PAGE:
Readers, I have had a correspondent characterize my views as realistic cynical. Let me briefly explain them. I believe in universal programs that provide concrete material benefits, especially to the working class. Medicare for All is the prime example, but tuition-free college and a Post Office Bank also fall under this heading. So do a Jobs Guarantee and a Debt Jubilee. Clearly, neither liberal Democrats nor conservative Republicans can deliver on such programs, because the two are different flavors of neoliberalism (“Because markets”). I don’t much care about the “ism” that delivers the benefits, although whichever one does have to put common humanity first, as opposed to markets. Could be a second FDR saving capitalism, democratic socialism leashing and collaring it, or communism razing it. I don’t much care, as long as the benefits are delivered. To me, the key issue — and this is why Medicare for All is always first with me — is the tens of thousands of excess “deaths from despair,” as described by the Case-Deaton study, and other recent studies. That enormous body count makes Medicare for All, at the very least, a moral and strategic imperative. And that level of suffering and organic damage makes the concerns of identity politics — even the worthy fight to help the refugees Bush, Obama, and Clinton’s wars created — bright shiny objects by comparison. Hence my frustration with the news flow — currently in my view the swirling intersection of two, separate Shock Doctrine campaigns, one by the Administration, and the other by out-of-power liberals and their allies in the State and in the press — a news flow that constantly forces me to focus on matters that I regard as of secondary importance to the excess deaths. What kind of political economy is it that halts or even reverses the increases in life expectancy that civilized societies have achieved? I am also very hopeful that the continuing destruction of both party establishments will open the space for voices supporting programs similar to those I have listed; let’s call such voices “the left.” Volatility creates opportunity, especially if the Democrat establishment, which puts markets first and opposes all such programs, isn’t allowed to get back into the saddle. Eyes on the prize! I love the tactical level, and secretly love even the horse race, since I’ve been blogging about it daily for fourteen years, but everything I write has this perspective at the back of it.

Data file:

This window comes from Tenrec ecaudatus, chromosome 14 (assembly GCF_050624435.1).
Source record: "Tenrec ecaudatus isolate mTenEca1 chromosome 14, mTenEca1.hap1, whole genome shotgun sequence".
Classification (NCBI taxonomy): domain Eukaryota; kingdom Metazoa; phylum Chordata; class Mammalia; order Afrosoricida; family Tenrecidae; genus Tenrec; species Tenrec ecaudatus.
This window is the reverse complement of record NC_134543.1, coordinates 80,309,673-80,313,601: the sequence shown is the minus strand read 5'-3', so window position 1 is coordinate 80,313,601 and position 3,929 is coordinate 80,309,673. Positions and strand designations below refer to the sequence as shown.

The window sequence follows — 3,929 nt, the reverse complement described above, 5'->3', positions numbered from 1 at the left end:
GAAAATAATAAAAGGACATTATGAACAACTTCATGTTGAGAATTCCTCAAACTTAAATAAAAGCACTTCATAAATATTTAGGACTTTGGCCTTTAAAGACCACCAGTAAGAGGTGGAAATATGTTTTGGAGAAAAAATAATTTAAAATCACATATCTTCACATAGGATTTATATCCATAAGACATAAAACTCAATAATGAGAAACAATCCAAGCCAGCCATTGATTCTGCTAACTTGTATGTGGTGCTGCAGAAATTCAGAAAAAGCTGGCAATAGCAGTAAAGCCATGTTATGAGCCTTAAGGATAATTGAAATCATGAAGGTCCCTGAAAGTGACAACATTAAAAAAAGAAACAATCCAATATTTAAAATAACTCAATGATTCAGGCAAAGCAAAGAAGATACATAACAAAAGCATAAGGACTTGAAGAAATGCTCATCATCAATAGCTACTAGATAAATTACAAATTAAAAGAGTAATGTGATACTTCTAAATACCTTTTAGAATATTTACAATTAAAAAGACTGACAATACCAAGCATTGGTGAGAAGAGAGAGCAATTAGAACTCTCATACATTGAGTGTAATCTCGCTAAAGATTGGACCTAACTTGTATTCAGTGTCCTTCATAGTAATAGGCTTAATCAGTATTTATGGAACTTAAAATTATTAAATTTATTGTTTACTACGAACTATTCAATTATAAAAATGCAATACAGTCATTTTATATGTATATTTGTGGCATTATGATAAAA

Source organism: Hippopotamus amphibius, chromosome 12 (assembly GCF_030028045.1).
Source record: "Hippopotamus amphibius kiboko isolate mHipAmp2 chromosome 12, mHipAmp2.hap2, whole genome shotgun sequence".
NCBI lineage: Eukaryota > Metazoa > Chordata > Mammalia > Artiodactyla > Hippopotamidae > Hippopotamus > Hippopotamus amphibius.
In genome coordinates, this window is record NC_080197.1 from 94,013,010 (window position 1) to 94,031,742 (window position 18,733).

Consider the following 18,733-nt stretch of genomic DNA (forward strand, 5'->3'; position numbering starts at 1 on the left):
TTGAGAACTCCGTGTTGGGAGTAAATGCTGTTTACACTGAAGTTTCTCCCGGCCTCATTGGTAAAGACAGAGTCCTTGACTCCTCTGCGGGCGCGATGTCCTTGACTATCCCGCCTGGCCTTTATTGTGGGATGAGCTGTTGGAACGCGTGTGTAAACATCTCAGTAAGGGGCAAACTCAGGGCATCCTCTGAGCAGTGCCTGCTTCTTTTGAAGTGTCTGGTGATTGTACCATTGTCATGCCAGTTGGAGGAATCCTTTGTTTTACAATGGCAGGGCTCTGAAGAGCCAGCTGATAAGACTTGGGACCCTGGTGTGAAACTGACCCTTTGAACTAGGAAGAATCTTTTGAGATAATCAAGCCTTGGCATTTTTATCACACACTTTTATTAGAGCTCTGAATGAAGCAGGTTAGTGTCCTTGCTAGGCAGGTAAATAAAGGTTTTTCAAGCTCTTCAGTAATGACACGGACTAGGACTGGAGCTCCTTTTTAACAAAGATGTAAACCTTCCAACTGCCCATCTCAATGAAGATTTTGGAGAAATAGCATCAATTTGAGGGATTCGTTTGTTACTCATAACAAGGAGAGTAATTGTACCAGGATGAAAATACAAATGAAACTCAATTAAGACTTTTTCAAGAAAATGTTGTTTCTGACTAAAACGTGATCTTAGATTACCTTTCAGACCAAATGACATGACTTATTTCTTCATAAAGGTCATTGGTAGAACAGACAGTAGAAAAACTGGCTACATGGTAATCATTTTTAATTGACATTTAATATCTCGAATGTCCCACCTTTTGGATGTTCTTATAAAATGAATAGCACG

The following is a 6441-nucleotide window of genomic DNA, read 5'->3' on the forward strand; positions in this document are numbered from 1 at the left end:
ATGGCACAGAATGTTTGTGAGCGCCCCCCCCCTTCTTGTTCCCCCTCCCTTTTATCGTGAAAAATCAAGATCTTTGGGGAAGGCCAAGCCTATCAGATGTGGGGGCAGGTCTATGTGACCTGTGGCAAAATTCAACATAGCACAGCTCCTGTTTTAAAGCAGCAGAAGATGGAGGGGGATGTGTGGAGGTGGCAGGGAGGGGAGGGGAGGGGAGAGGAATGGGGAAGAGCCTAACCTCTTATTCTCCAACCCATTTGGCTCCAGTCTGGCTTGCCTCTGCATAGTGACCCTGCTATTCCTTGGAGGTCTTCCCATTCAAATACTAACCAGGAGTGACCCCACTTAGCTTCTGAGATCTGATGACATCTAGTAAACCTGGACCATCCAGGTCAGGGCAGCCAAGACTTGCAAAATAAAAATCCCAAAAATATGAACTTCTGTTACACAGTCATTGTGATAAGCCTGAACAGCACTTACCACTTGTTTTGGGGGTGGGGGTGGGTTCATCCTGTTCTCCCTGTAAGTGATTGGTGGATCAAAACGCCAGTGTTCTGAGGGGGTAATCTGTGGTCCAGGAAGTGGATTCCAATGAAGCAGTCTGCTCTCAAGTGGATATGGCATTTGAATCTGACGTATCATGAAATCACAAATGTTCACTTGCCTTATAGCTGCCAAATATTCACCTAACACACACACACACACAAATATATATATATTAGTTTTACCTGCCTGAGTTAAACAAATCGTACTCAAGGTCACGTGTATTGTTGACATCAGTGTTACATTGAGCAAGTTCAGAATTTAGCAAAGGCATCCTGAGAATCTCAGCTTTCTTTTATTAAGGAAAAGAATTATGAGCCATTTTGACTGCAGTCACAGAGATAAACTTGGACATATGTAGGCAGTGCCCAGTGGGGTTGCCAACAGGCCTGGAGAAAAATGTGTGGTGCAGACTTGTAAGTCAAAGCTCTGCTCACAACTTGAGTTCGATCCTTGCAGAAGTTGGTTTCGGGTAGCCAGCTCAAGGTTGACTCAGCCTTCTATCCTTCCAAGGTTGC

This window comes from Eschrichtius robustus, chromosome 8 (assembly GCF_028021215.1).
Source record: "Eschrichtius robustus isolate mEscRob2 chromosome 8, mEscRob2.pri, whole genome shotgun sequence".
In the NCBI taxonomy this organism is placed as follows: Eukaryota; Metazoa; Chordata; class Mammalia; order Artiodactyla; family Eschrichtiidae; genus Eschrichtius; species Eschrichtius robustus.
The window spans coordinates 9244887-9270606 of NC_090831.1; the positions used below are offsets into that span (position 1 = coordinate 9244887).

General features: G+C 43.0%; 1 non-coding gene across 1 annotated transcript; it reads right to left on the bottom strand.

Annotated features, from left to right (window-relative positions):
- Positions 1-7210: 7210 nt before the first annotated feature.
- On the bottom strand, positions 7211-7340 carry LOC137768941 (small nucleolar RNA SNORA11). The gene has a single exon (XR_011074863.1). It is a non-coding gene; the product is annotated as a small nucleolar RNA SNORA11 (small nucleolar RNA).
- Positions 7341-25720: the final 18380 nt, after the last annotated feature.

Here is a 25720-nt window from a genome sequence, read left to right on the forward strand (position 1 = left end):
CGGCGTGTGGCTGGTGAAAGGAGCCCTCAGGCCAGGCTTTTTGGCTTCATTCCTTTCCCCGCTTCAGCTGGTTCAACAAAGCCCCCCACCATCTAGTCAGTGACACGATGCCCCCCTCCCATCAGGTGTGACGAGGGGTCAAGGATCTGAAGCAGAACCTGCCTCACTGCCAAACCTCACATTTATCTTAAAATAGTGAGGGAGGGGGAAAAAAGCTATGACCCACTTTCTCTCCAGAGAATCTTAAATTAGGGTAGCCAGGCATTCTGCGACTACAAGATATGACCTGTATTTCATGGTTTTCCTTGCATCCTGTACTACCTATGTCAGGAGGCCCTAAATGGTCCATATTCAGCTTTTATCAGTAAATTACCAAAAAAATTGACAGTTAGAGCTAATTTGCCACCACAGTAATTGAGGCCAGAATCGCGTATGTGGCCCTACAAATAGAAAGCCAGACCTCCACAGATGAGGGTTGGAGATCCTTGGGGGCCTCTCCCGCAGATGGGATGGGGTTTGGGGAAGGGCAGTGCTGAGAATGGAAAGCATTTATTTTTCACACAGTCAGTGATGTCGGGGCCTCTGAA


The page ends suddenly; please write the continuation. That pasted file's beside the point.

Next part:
1. The Rev Kev

    Was watching a three part documentary earlier called “Pandemic 2020” about people’s experiences and it really brought home the human price that we have paid. But as this article makes plain, those countries that sought to prioritize their economies before their people by telling them that they had to learn to ‘live with the virus’ on the way to ‘herd immunity lost both their economy and many of their people as well. It was an attempt to keep the economy of 2019 going and it was doomed to failure. They forgot, or ignored the fact, that viruses mutate which mean once embedded into a population, may lead to an evolving threat as well. Ideally now would be a good time to write up a manual of how to deal with a pandemic as the one for 1919 must have been lost or misfiled. Because sooner or later here will be another pandemic coming down the pipeline and hopefully we will be better prepared for it.

    1. Lee

      “…now would be a good time to write up a manual…”

      FWIW, according to author Michael Lewis, in recent interviews plugging his new book on the topic, the manual was indeed written during the Bush II administration at the then President’s behest, and included many non-medical measures such as social distancing.

      All the things George W. Bush said we should do to prepare for a pandemic that Donald Trump ignored (Business Insider)

    2. eg

      At the very least could we remember Mark Blyth’s pithy observation?

      “It turns out that your economy is a wholly owned subsidiary of your healthcare system.”

  2. hoonose

    As a doctor post 9/11 I was on panels and forums where our state produced the zebra manual. More about bio-terrorism (Anthrax), but much of it can be applied to viral Pandemics.

    “Public health is not commonly understood as a security issue, but it should be. Pandemic disease can destabilize regions, undermine economies, and create fertile territory for social and political unrest…We need to break the cycle in which our own public health system is beholden to emergency appropriations for specific epidemics… lacking the long-term budget certainty we need to shore up our defense for long term, accelerate development of vaccines….. bolster America’s public health infrastructure to deal with the new challenges facing our communities and our families, including a new Public Health Rapid Response Fund to better respond to public health emergencies…..Hillary Clinton July 2016.